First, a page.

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Older readers can be distracted by embellishing graphics in text

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In most research on graphics in text students learn the content for a test (e.g., Mayer, 2002). The present study examined whether one of the principles from that literature, namely the deleterious effect of extraneous graphic information, would apply to adults who were consulting a leaflet to answer questions. The study used a mixed factorial design with 48 participants from three age bands (young-adult, young-old, old-old). Participants used two leaflets to answer questions, one without graphics and the other with either extraneous embellishing or supportive explanatory graphics. Relative to leaflets without graphics, the old-old participants were significantly slower finding information when leaflets contained embellishing but not explanatory graphics. The graphics had no effect on the other age groups. These findings suggest that either the reading task or the thematic relevance of the extraneous graphics may limit their negative effects for most adults but that negative effects recur for older readers.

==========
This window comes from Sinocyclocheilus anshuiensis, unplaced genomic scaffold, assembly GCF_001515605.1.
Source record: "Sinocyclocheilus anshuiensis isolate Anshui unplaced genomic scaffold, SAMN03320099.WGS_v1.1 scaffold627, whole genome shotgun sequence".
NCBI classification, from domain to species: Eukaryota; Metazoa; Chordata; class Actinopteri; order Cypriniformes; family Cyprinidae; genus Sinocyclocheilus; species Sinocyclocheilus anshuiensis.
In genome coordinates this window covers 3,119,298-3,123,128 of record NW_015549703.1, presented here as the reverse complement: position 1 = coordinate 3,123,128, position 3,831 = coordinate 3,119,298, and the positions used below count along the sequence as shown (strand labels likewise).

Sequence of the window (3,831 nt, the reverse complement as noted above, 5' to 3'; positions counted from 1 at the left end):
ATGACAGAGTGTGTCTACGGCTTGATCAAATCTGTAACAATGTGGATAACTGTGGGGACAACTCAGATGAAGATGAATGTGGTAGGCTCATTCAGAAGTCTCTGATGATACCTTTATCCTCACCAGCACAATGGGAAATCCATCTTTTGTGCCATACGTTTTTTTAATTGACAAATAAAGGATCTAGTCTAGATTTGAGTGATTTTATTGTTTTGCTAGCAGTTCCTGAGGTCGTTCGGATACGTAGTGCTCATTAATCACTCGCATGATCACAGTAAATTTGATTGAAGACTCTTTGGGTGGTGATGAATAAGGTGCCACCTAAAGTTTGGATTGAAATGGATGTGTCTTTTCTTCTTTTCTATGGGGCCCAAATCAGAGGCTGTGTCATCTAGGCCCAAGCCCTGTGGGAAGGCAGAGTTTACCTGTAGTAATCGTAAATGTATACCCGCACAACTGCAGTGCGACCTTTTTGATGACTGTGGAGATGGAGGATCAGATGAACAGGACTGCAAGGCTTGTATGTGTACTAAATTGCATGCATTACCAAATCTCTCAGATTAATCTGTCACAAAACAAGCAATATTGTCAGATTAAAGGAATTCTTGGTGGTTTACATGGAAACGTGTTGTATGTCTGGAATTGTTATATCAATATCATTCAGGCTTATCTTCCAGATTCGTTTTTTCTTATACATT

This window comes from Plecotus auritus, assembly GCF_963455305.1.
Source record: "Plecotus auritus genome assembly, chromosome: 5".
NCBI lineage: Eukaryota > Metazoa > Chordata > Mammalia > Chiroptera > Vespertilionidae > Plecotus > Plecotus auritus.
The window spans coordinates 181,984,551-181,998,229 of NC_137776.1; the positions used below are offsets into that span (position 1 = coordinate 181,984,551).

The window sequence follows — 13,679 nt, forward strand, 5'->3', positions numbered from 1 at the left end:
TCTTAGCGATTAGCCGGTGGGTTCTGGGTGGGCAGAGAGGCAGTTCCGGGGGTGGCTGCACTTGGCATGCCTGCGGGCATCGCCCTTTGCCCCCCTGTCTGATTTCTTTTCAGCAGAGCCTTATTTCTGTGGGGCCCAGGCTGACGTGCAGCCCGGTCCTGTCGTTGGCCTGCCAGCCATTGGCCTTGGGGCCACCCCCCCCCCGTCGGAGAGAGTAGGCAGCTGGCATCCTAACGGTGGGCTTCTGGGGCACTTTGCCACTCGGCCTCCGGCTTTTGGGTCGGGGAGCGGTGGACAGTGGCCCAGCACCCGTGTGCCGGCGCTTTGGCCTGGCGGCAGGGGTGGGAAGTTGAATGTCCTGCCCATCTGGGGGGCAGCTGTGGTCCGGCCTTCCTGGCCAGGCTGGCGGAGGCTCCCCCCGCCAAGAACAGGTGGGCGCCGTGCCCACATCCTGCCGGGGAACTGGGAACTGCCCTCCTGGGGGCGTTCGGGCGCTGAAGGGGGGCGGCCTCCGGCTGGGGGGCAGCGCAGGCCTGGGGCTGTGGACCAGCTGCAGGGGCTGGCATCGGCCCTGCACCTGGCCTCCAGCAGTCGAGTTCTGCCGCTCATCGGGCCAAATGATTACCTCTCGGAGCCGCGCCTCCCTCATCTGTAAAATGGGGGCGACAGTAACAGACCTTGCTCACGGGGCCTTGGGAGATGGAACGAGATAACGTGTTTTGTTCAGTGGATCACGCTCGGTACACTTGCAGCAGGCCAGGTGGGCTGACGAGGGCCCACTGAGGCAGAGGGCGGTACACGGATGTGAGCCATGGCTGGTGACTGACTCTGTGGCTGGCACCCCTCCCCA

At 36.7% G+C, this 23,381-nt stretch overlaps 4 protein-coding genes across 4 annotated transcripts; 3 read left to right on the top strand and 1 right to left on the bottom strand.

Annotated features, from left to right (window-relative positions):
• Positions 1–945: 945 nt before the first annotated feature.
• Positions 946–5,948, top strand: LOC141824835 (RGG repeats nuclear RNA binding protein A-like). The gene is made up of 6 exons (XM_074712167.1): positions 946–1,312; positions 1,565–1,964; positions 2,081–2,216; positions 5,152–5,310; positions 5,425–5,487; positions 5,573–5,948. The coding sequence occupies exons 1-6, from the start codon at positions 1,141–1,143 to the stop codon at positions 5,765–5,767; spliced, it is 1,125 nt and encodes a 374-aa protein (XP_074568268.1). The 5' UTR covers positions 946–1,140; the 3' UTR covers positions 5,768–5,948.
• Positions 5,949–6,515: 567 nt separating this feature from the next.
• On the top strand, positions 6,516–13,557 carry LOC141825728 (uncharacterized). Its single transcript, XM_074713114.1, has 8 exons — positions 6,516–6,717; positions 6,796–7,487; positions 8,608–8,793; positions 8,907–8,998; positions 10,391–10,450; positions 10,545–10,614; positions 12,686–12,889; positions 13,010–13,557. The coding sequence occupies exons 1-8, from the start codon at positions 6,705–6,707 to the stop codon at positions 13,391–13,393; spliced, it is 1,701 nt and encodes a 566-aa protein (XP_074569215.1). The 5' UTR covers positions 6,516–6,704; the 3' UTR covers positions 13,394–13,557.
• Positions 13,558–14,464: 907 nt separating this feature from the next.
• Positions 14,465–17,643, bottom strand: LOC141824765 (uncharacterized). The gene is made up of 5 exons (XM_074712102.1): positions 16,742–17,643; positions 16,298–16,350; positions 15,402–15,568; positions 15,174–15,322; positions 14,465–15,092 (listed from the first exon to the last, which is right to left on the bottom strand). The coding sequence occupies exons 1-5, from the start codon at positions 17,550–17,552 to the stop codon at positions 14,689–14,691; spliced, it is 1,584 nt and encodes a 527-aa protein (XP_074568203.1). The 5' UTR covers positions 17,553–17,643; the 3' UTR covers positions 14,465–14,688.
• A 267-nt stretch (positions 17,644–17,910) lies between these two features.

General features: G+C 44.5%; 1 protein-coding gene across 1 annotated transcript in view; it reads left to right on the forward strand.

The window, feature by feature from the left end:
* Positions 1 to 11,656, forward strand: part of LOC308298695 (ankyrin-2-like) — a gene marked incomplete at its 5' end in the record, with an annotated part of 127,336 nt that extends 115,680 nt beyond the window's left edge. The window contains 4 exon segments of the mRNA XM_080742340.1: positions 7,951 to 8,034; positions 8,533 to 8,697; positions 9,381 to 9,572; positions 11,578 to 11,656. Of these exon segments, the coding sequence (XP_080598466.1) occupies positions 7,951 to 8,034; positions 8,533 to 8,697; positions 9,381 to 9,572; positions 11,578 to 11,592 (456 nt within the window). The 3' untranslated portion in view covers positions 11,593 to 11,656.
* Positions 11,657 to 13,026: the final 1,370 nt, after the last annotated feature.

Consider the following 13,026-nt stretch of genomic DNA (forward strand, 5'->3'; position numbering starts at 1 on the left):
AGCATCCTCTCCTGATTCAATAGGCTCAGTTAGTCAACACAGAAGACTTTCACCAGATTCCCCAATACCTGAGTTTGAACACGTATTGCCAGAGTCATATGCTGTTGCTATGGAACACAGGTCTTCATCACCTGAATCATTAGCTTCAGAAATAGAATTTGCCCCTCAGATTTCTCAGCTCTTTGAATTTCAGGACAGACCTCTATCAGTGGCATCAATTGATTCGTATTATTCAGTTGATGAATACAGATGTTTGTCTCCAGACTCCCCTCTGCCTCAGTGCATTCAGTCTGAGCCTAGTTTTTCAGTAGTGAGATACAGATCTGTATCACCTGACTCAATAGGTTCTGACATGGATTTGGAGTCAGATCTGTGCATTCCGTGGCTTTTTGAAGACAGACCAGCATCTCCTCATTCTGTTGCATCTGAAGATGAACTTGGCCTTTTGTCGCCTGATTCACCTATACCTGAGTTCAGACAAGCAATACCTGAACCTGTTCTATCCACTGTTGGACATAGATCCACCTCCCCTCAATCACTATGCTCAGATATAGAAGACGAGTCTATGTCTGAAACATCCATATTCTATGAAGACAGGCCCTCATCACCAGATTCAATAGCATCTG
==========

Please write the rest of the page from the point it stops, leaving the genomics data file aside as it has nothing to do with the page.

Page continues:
Keywords: Distraction; Graphics; Older adults; Reading; Text

Document Type: Research Article

DOI: http://dx.doi.org/10.1080/09541440802155627

Affiliations: School of Psychology, Cardiff University, Cardiff, UK

Publication date: July 1, 2008

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